California hospitals are a critical element within the disaster medical response system and work collaboratively with local government, other health care providers and other agencies to plan, prepare for and respond to the needs of victims of natural or man-made disasters, bioterrorism, and other public health emergencies. Hospital emergency preparedness is a priority for government at all levels, as well as a key focus of regulatory and accrediting agencies.
CHA is now accepting submissions for presentations and best practices posters for the 2018 CHA Disaster Planning for California Hospitals conference. The conference is a unique opportunity for your organization to showcase and share its emergency preparedness knowledge and expertise with a cross-section of peers. Submissions must be received by April 30.
On March 22, FEMA released the Continuity Guidance Circular (CGC) following a nationwide, whole community effort to review and revise the guidance. The CGC guides efforts to develop and maintain the capability to ensure continuity of operations, continuity of government, and enduring constitutional government during an emergency that disrupts normal operations.
For the past 25 years, the World Meteorological Organization (WMO) has published yearly the Statement on the State of the Global Climate, sharing scientific information about the global climate, significant weather and climate events occurring around the world.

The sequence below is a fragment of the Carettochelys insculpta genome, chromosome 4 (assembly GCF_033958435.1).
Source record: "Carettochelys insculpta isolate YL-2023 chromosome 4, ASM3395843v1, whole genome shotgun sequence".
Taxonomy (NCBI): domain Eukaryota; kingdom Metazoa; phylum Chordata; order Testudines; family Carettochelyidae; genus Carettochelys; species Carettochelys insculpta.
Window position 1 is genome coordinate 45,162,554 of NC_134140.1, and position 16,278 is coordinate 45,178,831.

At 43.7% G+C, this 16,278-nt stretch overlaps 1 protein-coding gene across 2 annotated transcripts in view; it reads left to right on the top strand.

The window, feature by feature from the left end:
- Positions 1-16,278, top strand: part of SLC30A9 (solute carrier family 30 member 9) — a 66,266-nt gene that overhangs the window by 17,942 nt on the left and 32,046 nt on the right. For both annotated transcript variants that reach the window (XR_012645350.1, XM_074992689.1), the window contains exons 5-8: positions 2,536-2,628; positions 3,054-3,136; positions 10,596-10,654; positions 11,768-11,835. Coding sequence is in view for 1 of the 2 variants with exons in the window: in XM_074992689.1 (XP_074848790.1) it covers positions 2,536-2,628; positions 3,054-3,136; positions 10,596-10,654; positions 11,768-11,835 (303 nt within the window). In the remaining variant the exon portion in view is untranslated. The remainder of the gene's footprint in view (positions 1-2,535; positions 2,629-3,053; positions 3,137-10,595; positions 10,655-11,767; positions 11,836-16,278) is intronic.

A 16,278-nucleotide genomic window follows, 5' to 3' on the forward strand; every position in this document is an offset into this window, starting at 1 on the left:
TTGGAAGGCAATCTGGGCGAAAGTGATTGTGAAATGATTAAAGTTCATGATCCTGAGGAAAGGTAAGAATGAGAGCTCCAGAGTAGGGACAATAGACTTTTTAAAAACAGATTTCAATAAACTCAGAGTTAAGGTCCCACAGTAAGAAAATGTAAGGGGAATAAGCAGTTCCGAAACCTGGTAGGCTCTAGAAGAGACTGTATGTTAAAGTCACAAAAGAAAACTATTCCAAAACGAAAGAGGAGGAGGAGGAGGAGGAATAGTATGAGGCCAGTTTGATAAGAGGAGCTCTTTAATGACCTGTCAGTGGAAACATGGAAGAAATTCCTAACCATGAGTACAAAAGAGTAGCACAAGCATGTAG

A yellow fever outbreak that began a year and a half ago in Brazil is spreading further, with additional cases since last July in the Brazilian states of Sáo Paulo, Minas Gerais and Rio de Janeiro, plus several cities in Bahia State.
The World Health Organization began recommending yellow fever vaccination for all travelers and residents of these areas in January, but since then, 10 travelers have contracted the disease—all unvaccinated—and four died.
Wildfires, landslides and influenza surge are only some of the incidents to hit California hospitals this past year. The initial response to an emergency begins with recognition that an incident may, or has occurred. In cases where the incident is likely to impact or disrupt routine operations, and may require coordination of efforts and response involvement among hospitals, Health Care Coalition partners, EMS, public health, and environmental health. Key management issues involving situational status, incident characteristics and resource capabilities must be quickly determined and communicated amongst response partners in order to establish a common operating picture. CHA’s Hospital Preparedness Program has developed a tool to help hospitals activate their Emergency Operations Plan (EOP) in the Hospital Activation of the Emergency Operations Plan Checklist with step-by-step instructions for activation and Hospital Incident Command System (HICSi) roles.